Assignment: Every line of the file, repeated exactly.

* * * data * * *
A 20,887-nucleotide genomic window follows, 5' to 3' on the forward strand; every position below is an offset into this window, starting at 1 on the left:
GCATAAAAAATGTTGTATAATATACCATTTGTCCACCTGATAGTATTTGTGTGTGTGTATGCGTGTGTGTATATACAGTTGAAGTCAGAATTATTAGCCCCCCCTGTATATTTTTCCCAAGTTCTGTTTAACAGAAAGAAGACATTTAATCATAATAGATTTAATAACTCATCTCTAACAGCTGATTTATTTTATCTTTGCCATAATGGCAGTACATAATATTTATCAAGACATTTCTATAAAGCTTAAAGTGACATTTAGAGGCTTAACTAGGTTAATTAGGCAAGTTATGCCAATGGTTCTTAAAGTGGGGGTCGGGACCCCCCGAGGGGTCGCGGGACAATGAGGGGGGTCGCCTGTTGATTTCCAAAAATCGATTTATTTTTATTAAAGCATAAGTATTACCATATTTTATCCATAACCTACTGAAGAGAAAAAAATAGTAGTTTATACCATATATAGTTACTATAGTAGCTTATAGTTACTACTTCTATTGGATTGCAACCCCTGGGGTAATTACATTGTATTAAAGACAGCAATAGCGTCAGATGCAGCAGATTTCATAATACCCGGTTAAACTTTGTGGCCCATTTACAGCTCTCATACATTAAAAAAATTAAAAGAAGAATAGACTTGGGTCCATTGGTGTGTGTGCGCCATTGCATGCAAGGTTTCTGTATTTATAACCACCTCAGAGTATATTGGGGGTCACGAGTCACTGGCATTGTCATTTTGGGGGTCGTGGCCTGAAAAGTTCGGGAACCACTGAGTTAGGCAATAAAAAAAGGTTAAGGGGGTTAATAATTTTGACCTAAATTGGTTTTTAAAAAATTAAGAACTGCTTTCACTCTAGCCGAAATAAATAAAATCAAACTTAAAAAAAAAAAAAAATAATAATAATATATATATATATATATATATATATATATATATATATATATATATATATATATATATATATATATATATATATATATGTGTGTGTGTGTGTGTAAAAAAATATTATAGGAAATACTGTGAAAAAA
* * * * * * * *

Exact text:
A 20,887-nucleotide genomic window follows, 5' to 3' on the forward strand; every position below is an offset into this window, starting at 1 on the left:
GCATAAAAAATGTTGTATAATATACCATTTGTCCACCTGATAGTATTTGTGTGTGTGTATGCGTGTGTGTATATACAGTTGAAGTCAGAATTATTAGCCCCCCCTGTATATTTTTCCCAAGTTCTGTTTAACAGAAAGAAGACATTTAATCATAATAGATTTAATAACTCATCTCTAACAGCTGATTTATTTTATCTTTGCCATAATGGCAGTACATAATATTTATCAAGACATTTCTATAAAGCTTAAAGTGACATTTAGAGGCTTAACTAGGTTAATTAGGCAAGTTATGCCAATGGTTCTTAAAGTGGGGGTCGGGACCCCCCGAGGGGTCGCGGGACAATGAGGGGGGTCGCCTGTTGATTTCCAAAAATCGATTTATTTTTATTAAAGCATAAGTATTACCATATTTTATCCATAACCTACTGAAGAGAAAAAAATAGTAGTTTATACCATATATAGTTACTATAGTAGCTTATAGTTACTACTTCTATTGGATTGCAACCCCTGGGGTAATTACATTGTATTAAAGACAGCAATAGCGTCAGATGCAGCAGATTTCATAATACCCGGTTAAACTTTGTGGCCCATTTACAGCTCTCATACATTAAAAAAATTAAAAGAAGAATAGACTTGGGTCCATTGGTGTGTGTGCGCCATTGCATGCAAGGTTTCTGTATTTATAACCACCTCAGAGTATATTGGGGGTCACGAGTCACTGGCATTGTCATTTTGGGGGTCGTGGCCTGAAAAGTTCGGGAACCACTGAGTTAGGCAATAAAAAAAGGTTAAGGGGGTTAATAATTTTGACCTAAATTGGTTTTTAAAAAATTAAGAACTGCTTTCACTCTAGCCGAAATAAATAAAATCAAACTTAAAAAAAAAAAAAAATAATAATAATATATATATATATATATATATATATATATATATATATATATATATATATATATATATATATATATATATATATATATGTGTGTGTGTGTGTGTAAAAAAATATTATAGGAAATACTGTGAAAAAA